Early work by Ali et al. (25) using enzyme immunoassays showed that homocysteine levels were increased in Omani ASD subjects along with reduction in the folate and vitamin B12 levels when compared to controls. Similarly, significantly reduced folate and vitamin B12 levels were reported by Al-Farsi et al. (26) in Omani ASD subjects. These findings suggest that there is a need to manage the intake of essential nutrients for ASD children to overcome nutrition deficiencies in ASD. Both investigations were a case control study done in 3- to 5-year old of preschool children. Eventually, the studies point to the prominent involvement of folate and vitamin B12 metabolism in Omani ASD children (27). In a follow up study with the same cohort utilizing high-performance liquid chromatography serum analysis found that these Omani ASD children (< 5 years) has low serum levels of docosahexaenoic acid (DHA, an omega-3 fatty acid that is a primary structural component of the human brain) than control children (28). Ultimately, serum tests could be used as clinical biomarkers for an early diagnosis and management of ASD. In another controlled study, Al-Farsi et al. (29) corroborated findings on Omani ASD children that toxic levels of heavy metals and low levels of essential minerals play a critical role in the pathogenesis of ASD. Analysis of heavy metals and essential minerals was carried out by inductively coupled plasma mass spectrometry using hair samples. Omani ASD children had significantly higher levels of heavy metal toxicity sulfur, sodium, magnesium, potassium, zinc, and iron, but depleted mineral levels of calcium and copper in their hair samples. Hodgson et al. (30) shown in an Omani ASD cohort that exhibits significant nutritional deficiencies in serum folate and vitamin B12, elevated levels of mercury in their hair, and reduced glutathione serum levels (which is even lower in males than females) and decreased methylation capacity indicative of oxidative stress. Scientific evidence argues that oxidative stress play an important role is disease pathology in ASD. Essa et al. (31) reviewed the importance of oxidative stress and tryptophan catabolism in ASD. In short, studies suggest that oxidative stress-induced mechanisms and reduced antioxidant defense, mitochondrial dysfunction, and impaired energy metabolism (NAD(+), NADH, ATP, pyruvate, and lactate), are major causes of ASD. Also, neuroinflammatory mediators have been implicated in ASD pathogenesis where tryptophan degradation pathway is activated. Essa and colleagues found altered tryptophan catabolism (kynurenine pathway) along with dysfunction in glutamatergic systems in age-matched Omani ASD samples. Their study proposed that elevated quinolinic acid could be linked to 16p11.2 mutations leading to abnormal glutamatergic activity associated with ASD pathogenesis (32), which may help rationalize the efficacy of sulforaphane treatment in ASD (33). Essa et al. (34) observed that plasma oxidative stress indicators were altered in more Omani ASD subjects than in age-matched controls, which coincide with mitochondrial dysfunction in ASD. Specifically, high levels of nitric oxide (NO), peroxidation by products of macromolecules such as malondialdehyde (MDA), protein carbonyl, and lactate to pyruvate ratio were observed. In 2011, interesting findings were reported by Essa’s group suggesting the involvement of leptin and adiponectin in age-matched Omani ASD plasma samples (31, 34). In Omani ASD children, leptin levels were elevated while adiponectin levels were reduced. Leptin, a peptide hormone mainly secreted by adipose tissue, is involved in the regulation of body weight and energy expenditure. Leptin also plays a role in regulation of neuroendocrine functions, immune system and inflammatory response. On the other hand, adiponectin is a protein produced by adipose tissue and is involved in the control of energy homeostasis. It also provides insulin sensitizing, anti-inflammatory and anti-atherogenetic properties.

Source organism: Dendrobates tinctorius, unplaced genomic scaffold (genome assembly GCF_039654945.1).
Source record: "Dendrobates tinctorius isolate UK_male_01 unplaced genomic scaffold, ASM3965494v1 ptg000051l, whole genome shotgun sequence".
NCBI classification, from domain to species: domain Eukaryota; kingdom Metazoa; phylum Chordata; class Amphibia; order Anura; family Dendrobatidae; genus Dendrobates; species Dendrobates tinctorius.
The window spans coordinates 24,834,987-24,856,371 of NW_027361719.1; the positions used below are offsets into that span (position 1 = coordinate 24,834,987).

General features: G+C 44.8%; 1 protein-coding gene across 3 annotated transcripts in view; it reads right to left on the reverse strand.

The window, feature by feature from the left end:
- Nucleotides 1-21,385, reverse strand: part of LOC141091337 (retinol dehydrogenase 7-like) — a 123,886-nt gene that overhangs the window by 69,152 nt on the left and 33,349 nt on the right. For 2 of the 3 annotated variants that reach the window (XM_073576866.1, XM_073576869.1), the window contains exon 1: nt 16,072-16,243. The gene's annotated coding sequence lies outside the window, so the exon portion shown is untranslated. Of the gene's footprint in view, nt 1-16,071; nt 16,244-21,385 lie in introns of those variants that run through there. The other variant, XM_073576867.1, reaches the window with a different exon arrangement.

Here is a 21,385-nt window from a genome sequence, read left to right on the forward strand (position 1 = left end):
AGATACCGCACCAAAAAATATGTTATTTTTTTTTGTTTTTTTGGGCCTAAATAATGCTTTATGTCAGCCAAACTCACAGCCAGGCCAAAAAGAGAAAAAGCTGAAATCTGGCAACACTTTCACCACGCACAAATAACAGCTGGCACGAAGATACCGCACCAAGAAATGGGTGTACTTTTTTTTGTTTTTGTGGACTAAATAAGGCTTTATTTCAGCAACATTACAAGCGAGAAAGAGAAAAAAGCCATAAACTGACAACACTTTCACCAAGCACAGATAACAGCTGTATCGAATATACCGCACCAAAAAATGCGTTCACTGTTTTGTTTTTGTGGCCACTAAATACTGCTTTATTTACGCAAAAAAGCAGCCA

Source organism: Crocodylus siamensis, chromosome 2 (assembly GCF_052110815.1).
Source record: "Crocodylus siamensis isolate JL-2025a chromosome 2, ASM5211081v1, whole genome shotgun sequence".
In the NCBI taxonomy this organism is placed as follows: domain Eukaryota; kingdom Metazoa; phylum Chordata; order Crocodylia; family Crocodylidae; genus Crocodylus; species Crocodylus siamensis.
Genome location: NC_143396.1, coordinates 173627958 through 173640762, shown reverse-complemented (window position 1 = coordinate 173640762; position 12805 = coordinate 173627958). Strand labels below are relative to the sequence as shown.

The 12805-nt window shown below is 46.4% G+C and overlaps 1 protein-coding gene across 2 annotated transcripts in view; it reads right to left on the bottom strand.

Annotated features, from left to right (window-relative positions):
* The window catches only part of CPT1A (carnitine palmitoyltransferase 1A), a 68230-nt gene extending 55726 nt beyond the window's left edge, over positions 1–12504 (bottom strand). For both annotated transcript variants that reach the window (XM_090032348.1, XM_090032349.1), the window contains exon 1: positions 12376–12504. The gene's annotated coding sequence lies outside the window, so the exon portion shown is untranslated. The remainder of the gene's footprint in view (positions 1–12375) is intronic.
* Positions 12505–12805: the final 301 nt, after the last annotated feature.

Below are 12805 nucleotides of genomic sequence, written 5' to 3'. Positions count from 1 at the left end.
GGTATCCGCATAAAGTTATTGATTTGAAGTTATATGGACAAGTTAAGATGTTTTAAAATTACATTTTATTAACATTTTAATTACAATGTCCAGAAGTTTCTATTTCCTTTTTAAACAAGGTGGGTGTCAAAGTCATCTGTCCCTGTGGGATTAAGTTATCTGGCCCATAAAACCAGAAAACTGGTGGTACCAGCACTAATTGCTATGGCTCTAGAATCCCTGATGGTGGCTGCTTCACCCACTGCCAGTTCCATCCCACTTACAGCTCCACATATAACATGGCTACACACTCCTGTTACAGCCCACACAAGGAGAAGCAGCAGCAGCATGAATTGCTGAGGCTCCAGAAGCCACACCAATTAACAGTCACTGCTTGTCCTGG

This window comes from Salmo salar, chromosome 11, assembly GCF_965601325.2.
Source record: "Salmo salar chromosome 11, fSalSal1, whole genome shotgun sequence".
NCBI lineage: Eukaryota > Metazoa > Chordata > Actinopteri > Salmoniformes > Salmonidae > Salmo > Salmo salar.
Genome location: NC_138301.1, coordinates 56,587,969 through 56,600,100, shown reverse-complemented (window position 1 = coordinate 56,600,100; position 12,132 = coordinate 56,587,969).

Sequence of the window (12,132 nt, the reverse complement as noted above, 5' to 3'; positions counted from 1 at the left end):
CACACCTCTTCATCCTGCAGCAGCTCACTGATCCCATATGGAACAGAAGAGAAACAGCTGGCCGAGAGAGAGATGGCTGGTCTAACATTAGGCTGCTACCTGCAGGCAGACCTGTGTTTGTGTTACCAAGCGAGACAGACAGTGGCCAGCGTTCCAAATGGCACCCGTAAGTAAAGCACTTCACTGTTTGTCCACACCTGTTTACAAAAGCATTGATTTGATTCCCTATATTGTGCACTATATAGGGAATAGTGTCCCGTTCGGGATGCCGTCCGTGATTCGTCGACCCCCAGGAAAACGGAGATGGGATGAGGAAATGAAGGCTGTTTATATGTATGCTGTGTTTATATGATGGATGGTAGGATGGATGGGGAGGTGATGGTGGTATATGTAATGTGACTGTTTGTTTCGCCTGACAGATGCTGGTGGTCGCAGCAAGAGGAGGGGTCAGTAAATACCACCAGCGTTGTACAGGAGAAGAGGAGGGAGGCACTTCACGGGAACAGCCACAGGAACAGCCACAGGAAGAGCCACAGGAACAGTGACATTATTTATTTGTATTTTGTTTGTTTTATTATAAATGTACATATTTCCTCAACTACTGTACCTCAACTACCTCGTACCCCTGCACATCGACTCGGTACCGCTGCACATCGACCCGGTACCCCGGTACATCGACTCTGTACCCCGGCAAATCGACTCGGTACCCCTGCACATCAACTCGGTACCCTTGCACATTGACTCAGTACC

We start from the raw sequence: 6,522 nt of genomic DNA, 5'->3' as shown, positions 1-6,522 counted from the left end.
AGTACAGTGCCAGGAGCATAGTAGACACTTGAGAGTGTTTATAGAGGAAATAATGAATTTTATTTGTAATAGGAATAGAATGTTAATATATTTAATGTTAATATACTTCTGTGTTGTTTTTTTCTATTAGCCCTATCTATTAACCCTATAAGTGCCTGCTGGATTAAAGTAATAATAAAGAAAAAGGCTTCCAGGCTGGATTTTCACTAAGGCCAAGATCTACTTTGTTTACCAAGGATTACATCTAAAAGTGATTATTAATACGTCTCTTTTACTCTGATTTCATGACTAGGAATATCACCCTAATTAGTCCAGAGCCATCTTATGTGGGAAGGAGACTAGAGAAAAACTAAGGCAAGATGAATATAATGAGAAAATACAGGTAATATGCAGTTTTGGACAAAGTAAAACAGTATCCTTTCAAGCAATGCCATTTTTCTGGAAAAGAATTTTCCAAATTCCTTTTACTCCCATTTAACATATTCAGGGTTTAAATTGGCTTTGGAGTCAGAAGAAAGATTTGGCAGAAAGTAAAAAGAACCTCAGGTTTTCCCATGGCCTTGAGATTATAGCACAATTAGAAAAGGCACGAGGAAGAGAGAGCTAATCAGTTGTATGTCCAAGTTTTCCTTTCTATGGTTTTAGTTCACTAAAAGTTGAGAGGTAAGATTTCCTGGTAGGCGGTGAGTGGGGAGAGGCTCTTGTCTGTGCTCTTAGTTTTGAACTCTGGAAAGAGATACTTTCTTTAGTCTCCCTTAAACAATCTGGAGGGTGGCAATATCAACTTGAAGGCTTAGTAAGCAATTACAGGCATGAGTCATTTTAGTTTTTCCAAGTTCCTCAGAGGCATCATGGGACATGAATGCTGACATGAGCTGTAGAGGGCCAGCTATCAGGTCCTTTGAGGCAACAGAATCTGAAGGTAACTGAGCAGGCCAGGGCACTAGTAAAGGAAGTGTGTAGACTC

3.1.3. Social and behavioral aspects